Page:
Listening

    Cindy Ventrice Posted by Cindy Ventrice.

    Cindy Ventrice is a management consultant and workshop leader with over 20 years of experience. Through her company, Potential Unlimited, she helps organizations improve performance by improving work relationships.



    Listening

    Jeroen Moes, Creative Commons 2.0

    When expressing dissatisfaction with a relationship, the issue brought up most frequently is a sense of not being listened to. For most of us, being heard is our first priority. Having our problem solved comes in a distant second.

    Do you listen carefully? It can make a big difference. Not long ago, I was on the phone with an unfamiliar travel agent. He was very abrupt and was bordering on being rude. His bad attitude was leaking right through the phone lines.

    I admit it, I found myself getting annoyed. I considered giving him a piece of my mind. I’m good at self-righteous when I want to be. But instead of lecturing him on customer service or asking to speak to his supervisor, this time I took a different approach.

    I was quiet for a moment and then said, “You sound upset.” I waited. He was quiet for a moment. Then he softly replied, “It’s just so frustrating. Several people are out of the office today and the receptionist keeps sending me all of their customers, and I have to book thirty flights for my own customers before this afternoon.”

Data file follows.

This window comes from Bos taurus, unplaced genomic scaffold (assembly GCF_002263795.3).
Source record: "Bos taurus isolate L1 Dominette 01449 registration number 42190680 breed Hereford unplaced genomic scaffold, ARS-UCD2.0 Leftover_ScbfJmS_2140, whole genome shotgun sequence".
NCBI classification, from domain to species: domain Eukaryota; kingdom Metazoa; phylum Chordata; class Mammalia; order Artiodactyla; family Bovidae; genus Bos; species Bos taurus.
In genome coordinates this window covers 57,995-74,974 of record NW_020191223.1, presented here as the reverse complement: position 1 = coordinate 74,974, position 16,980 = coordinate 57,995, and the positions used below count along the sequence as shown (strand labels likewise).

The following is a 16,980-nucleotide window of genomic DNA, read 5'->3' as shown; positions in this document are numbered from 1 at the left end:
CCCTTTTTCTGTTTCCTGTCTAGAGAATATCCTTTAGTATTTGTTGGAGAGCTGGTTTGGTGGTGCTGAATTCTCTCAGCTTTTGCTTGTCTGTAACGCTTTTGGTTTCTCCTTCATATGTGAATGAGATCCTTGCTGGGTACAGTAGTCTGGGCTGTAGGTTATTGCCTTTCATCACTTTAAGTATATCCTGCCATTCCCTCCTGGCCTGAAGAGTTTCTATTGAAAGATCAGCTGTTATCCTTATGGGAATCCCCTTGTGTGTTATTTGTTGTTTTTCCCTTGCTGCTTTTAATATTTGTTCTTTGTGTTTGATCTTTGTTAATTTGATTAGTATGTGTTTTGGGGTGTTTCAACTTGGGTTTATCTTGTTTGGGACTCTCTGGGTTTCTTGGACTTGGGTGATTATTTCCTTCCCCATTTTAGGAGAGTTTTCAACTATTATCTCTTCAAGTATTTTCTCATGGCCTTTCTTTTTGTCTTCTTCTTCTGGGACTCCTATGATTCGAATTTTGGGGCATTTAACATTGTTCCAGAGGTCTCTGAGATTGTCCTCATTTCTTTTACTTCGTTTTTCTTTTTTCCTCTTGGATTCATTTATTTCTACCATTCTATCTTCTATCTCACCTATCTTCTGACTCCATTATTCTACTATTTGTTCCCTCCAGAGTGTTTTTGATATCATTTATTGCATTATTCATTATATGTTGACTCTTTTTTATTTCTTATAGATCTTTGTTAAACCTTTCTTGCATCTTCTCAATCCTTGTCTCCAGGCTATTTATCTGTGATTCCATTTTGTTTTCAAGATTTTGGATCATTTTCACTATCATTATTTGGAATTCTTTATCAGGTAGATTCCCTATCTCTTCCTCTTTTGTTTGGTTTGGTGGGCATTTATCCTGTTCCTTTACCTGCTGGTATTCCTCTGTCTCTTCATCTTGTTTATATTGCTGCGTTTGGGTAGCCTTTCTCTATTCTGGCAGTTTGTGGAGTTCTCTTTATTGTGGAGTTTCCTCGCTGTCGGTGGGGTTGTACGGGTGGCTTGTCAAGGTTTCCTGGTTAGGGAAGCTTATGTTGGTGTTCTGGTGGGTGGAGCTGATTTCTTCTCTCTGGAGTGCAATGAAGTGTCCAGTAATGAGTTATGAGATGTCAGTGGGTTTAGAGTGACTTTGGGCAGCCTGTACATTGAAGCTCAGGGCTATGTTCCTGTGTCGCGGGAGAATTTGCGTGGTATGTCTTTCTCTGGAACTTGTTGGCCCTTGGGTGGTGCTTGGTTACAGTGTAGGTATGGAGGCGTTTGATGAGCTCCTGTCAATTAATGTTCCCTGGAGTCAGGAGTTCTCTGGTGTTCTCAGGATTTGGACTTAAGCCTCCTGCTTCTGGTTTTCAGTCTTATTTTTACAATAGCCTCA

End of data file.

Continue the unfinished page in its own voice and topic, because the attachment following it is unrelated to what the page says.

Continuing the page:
That was the whole interaction. Twenty seconds, then we finished our business. He was calm and pleasant. I was calm and pleasant. I didn’t solve his problem. I just recognized that something was bothering him and then listened. We both benefited. And just maybe, a few other customers benefited from his improved disposition as well.

    Tips

    • Avoid jumping to conclusions. There is often more than one right answer.
    • Listen with empathy. Make the other person’s emotions at least as important as your own.
    • Allow yourself to understand the other person’s point of view. Be willing to shift your perspective, if only for a few moments.

    Cindy Ventrice is the author of Make Their Day! Employee Recognition That Works (Berrett-Koehler, 2003). A speaker, trainer, and consultant with over twenty years’ experience, Cindy works with organizations to solve employee morale issues. You can learn more at: www.maketheirday.com.